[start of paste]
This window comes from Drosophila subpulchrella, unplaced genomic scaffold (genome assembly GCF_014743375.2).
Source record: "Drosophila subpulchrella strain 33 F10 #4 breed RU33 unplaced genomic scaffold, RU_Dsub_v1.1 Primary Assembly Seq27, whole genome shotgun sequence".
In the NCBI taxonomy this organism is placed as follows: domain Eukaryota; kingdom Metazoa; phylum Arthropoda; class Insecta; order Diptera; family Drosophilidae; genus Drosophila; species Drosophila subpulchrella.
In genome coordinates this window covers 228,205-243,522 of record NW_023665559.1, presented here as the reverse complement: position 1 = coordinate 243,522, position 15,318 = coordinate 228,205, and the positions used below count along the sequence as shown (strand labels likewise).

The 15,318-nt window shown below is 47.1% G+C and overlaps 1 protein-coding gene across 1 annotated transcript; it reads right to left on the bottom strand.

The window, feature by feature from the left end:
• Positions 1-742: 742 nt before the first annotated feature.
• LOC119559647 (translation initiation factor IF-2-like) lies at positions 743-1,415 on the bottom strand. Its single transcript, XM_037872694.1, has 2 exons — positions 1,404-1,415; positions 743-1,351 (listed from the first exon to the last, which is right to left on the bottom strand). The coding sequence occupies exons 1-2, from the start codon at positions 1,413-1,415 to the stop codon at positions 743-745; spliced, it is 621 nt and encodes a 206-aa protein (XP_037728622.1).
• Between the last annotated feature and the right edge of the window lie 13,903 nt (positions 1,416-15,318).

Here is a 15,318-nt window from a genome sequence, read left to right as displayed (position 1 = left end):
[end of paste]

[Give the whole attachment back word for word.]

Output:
This window comes from Drosophila subpulchrella, unplaced genomic scaffold (genome assembly GCF_014743375.2).
Source record: "Drosophila subpulchrella strain 33 F10 #4 breed RU33 unplaced genomic scaffold, RU_Dsub_v1.1 Primary Assembly Seq27, whole genome shotgun sequence".
In the NCBI taxonomy this organism is placed as follows: domain Eukaryota; kingdom Metazoa; phylum Arthropoda; class Insecta; order Diptera; family Drosophilidae; genus Drosophila; species Drosophila subpulchrella.
In genome coordinates this window covers 228,205-243,522 of record NW_023665559.1, presented here as the reverse complement: position 1 = coordinate 243,522, position 15,318 = coordinate 228,205, and the positions used below count along the sequence as shown (strand labels likewise).

The 15,318-nt window shown below is 47.1% G+C and overlaps 1 protein-coding gene across 1 annotated transcript; it reads right to left on the bottom strand.

The window, feature by feature from the left end:
• Positions 1-742: 742 nt before the first annotated feature.
• LOC119559647 (translation initiation factor IF-2-like) lies at positions 743-1,415 on the bottom strand. Its single transcript, XM_037872694.1, has 2 exons — positions 1,404-1,415; positions 743-1,351 (listed from the first exon to the last, which is right to left on the bottom strand). The coding sequence occupies exons 1-2, from the start codon at positions 1,413-1,415 to the stop codon at positions 743-745; spliced, it is 621 nt and encodes a 206-aa protein (XP_037728622.1).
• Between the last annotated feature and the right edge of the window lie 13,903 nt (positions 1,416-15,318).

Here is a 15,318-nt window from a genome sequence, read left to right as displayed (position 1 = left end):